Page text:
Having devastated their balance sheets through over-optimism back in the noughties, the banks have swung to the polar opposite this time around, factoring a worst case scenario into their lending policies.
The first big lender out of the blocks was Nationwide, who overnight tripled deposits required to 15%. following a slew of smaller lenders including Accord, Virgin Money and Clydesdale Bank. Others have followed suit, citing the risk of lower house prices.
Buyers who can raise the new higher deposits also find themselves facing another hurdle - higher repayments. Santander, for example, have increased their interest rates on mortgages above 80% loan to value.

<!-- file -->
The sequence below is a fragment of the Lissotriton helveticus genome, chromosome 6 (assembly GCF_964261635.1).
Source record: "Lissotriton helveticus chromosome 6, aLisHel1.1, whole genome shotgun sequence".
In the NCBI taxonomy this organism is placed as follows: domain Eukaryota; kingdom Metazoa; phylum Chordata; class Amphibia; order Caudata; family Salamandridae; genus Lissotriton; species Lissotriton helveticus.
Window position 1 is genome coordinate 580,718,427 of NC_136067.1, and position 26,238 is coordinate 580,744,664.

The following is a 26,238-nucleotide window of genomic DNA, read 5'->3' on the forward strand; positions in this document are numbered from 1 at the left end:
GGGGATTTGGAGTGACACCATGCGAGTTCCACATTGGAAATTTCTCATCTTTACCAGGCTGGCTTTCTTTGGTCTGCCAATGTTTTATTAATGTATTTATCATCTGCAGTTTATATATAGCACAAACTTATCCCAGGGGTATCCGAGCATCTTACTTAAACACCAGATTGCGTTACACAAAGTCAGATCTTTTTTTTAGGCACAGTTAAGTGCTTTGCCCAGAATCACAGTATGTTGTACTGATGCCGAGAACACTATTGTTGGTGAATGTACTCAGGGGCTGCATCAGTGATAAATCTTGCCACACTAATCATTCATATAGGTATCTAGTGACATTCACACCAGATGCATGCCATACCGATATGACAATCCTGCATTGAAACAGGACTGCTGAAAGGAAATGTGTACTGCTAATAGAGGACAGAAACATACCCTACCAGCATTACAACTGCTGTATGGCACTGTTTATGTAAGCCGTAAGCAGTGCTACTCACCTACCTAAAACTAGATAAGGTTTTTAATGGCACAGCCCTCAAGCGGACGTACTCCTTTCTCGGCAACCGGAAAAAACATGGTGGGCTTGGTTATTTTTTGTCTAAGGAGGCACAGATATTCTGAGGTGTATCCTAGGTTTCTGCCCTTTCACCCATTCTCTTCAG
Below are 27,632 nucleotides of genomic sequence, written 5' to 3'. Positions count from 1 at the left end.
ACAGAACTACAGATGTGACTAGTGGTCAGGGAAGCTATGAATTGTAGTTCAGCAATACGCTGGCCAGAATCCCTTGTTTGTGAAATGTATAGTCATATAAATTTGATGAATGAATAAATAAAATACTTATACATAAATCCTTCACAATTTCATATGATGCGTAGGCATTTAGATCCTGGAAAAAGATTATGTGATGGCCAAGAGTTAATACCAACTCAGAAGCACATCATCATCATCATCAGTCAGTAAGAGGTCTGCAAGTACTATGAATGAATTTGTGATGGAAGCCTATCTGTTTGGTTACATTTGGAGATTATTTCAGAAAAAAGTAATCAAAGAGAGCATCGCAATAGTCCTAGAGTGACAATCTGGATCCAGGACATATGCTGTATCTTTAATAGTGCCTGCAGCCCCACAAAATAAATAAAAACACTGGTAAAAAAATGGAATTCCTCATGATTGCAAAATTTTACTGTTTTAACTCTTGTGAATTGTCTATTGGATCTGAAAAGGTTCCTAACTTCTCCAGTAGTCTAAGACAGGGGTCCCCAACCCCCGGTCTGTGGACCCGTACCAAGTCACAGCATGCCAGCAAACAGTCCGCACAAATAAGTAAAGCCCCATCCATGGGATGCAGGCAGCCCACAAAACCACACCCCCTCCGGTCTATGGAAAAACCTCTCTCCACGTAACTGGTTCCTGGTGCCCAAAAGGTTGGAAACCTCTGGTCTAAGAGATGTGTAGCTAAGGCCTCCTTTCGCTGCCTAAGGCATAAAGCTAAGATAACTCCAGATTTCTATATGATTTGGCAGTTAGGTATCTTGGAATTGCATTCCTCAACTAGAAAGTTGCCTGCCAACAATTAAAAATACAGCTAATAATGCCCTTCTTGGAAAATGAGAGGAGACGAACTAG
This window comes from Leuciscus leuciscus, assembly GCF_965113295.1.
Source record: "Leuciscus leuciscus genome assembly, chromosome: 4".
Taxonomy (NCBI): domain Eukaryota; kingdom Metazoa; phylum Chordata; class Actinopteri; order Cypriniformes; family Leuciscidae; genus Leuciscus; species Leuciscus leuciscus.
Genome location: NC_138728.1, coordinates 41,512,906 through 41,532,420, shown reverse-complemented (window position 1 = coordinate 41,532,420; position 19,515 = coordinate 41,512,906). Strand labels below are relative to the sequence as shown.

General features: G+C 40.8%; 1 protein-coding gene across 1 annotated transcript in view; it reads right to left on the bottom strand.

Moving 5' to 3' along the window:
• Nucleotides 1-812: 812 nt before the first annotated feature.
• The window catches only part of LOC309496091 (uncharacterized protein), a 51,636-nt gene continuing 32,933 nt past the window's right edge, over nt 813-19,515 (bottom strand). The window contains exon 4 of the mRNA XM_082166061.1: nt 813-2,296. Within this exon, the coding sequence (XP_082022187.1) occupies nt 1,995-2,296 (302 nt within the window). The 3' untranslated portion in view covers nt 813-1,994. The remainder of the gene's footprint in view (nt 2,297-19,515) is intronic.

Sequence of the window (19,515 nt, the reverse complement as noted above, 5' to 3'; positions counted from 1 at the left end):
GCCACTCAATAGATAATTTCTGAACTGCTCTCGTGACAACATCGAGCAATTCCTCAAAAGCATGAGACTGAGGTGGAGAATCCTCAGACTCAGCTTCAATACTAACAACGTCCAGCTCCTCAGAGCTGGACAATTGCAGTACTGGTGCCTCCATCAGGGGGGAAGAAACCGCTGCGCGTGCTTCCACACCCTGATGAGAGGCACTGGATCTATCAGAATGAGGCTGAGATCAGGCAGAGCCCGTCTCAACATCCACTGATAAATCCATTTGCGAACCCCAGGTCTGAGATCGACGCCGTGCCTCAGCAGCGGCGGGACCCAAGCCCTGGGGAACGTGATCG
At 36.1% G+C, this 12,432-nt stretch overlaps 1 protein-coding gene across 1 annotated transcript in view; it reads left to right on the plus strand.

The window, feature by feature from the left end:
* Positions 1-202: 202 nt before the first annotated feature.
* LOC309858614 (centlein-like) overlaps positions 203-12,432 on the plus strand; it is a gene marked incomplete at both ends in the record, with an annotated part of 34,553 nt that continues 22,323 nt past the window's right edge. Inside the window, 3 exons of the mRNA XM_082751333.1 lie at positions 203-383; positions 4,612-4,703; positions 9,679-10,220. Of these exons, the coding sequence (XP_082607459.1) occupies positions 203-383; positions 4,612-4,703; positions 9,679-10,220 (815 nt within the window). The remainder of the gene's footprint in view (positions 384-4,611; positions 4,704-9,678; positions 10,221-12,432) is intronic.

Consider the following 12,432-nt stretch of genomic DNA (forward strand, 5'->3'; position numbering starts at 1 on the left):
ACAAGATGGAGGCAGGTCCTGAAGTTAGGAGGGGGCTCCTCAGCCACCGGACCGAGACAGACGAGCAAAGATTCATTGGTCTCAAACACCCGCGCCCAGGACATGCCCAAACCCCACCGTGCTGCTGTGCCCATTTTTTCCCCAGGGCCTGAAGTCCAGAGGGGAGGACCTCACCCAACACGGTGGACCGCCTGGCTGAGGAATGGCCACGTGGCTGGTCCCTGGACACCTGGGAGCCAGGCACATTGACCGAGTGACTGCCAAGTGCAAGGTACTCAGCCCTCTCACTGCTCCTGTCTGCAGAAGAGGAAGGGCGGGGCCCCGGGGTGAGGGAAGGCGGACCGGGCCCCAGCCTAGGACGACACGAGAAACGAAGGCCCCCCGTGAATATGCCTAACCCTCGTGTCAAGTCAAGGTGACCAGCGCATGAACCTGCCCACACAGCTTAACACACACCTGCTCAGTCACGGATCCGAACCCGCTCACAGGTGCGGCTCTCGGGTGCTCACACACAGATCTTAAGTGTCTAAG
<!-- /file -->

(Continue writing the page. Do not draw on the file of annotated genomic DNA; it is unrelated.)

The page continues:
If the banks were trying to drive property prices down, reducing the number of buyers in the market would be a good place to start. The words "self fulfilling prophesy" spring to mind.
And the buy to let market?
Perhaps comforted by the lower loan to value mortgages offered to investors, lenders have been improving their offerings, first by re-introducing products suspended earlier in the year, then launching new ones and cutting interest rates, albeit marginally.
Investors' reaction? We've yet to see the numbers, but anecdotal evidence suggests investors have reacted well. Ipswich Building Society - a player in this niche - had to withdraw two of their most popular products because they were unable to process the volume of new applications.
Ipswich Building Society have continued to receive more applications for buy to let mortgages than they can handle, so they have pulled them all. Buy to let is alive and well.